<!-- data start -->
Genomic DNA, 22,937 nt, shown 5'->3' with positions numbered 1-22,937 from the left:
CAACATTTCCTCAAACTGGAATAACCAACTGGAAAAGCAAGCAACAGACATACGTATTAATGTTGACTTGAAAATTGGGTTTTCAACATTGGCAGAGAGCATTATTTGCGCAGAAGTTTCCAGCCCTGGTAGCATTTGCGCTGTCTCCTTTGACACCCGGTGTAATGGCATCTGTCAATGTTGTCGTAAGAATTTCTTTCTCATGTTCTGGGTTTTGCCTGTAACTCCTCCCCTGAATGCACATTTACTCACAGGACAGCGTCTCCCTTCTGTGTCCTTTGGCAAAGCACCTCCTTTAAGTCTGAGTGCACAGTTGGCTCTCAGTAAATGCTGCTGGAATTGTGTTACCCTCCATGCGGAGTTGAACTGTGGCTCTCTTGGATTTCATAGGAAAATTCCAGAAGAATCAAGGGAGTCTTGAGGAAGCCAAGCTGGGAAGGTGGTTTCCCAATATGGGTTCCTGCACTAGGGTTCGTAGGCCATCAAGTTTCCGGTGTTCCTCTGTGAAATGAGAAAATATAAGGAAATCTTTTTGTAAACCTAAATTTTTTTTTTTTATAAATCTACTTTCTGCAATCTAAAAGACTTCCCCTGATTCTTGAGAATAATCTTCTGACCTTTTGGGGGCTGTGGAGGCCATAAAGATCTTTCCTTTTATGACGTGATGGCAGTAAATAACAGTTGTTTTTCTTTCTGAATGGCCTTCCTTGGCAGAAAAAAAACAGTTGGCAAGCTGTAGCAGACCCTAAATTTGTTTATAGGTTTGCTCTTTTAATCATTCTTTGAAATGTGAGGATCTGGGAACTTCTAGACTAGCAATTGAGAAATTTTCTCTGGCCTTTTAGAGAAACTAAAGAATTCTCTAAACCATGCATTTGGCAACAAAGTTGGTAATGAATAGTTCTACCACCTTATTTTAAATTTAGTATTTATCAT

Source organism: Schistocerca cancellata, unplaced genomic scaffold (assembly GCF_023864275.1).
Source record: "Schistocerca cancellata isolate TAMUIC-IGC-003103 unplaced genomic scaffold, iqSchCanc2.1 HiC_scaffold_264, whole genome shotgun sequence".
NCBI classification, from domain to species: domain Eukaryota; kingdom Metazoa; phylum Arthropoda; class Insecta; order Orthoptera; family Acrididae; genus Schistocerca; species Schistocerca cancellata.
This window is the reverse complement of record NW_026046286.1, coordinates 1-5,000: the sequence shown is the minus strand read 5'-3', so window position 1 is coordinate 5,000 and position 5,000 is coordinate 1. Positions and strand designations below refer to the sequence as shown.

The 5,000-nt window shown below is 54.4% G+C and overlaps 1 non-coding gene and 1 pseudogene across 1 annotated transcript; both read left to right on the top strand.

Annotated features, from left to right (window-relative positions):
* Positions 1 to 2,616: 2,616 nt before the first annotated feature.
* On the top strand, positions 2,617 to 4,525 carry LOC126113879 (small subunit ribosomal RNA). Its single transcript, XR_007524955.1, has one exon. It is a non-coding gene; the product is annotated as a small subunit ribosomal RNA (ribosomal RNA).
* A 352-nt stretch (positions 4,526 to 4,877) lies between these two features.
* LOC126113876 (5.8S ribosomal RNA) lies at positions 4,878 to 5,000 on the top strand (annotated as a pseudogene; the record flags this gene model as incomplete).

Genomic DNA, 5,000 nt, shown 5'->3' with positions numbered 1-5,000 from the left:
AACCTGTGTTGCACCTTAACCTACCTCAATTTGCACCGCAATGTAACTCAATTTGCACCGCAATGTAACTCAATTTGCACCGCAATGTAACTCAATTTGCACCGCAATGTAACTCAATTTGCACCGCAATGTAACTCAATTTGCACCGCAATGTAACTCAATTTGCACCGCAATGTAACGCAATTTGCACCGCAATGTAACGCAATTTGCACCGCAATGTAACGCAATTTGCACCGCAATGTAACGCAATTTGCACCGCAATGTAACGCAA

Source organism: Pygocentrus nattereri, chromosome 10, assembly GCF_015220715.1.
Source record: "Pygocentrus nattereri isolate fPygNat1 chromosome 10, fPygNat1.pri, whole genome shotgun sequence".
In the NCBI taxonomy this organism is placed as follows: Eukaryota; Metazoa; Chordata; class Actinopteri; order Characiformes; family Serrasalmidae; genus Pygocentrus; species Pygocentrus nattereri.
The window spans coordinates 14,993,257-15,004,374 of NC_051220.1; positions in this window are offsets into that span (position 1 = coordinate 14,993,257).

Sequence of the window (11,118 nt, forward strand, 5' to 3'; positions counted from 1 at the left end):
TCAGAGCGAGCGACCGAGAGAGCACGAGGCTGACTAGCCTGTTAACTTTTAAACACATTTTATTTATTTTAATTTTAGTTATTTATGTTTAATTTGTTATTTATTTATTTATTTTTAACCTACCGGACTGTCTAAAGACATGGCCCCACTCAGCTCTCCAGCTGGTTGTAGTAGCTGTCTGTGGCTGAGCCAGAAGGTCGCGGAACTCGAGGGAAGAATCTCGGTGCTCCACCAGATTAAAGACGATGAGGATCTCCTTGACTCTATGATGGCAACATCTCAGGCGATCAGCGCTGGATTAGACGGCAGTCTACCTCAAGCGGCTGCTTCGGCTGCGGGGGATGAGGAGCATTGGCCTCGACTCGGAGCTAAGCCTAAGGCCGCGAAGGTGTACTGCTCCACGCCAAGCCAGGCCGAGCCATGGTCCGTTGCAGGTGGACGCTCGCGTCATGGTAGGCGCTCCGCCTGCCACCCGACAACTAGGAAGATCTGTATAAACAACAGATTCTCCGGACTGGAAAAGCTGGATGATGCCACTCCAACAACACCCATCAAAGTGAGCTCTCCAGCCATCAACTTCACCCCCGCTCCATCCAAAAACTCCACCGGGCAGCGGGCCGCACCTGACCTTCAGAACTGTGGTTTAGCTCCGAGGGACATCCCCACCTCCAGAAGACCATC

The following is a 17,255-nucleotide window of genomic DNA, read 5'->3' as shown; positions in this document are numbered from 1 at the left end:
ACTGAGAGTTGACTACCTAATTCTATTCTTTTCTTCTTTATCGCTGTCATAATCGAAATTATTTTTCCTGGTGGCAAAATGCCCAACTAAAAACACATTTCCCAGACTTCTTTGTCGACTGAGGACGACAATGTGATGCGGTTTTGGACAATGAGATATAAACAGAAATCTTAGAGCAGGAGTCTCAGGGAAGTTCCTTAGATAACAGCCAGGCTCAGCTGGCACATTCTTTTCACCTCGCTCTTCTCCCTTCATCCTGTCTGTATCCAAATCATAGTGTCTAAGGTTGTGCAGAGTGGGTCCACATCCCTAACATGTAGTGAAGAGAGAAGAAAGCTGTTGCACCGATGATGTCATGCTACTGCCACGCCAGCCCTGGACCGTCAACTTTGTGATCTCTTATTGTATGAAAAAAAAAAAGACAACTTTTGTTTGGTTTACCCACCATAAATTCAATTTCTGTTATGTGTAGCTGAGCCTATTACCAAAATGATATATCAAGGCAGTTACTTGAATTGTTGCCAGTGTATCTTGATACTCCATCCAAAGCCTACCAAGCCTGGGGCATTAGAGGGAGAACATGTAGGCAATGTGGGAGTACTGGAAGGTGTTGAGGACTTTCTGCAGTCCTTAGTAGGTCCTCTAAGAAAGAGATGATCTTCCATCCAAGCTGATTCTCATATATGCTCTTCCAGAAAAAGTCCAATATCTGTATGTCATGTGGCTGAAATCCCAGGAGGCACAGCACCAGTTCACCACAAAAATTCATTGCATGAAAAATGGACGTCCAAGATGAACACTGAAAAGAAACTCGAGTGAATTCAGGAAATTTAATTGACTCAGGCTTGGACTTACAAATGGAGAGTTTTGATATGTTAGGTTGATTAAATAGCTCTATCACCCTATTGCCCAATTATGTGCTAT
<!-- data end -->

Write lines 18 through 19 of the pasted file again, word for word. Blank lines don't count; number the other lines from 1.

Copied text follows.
The window spans coordinates 14,993,257-15,004,374 of NC_051220.1; positions in this window are offsets into that span (position 1 = coordinate 14,993,257).

Sequence of the window (11,118 nt, forward strand, 5' to 3'; positions counted from 1 at the left end):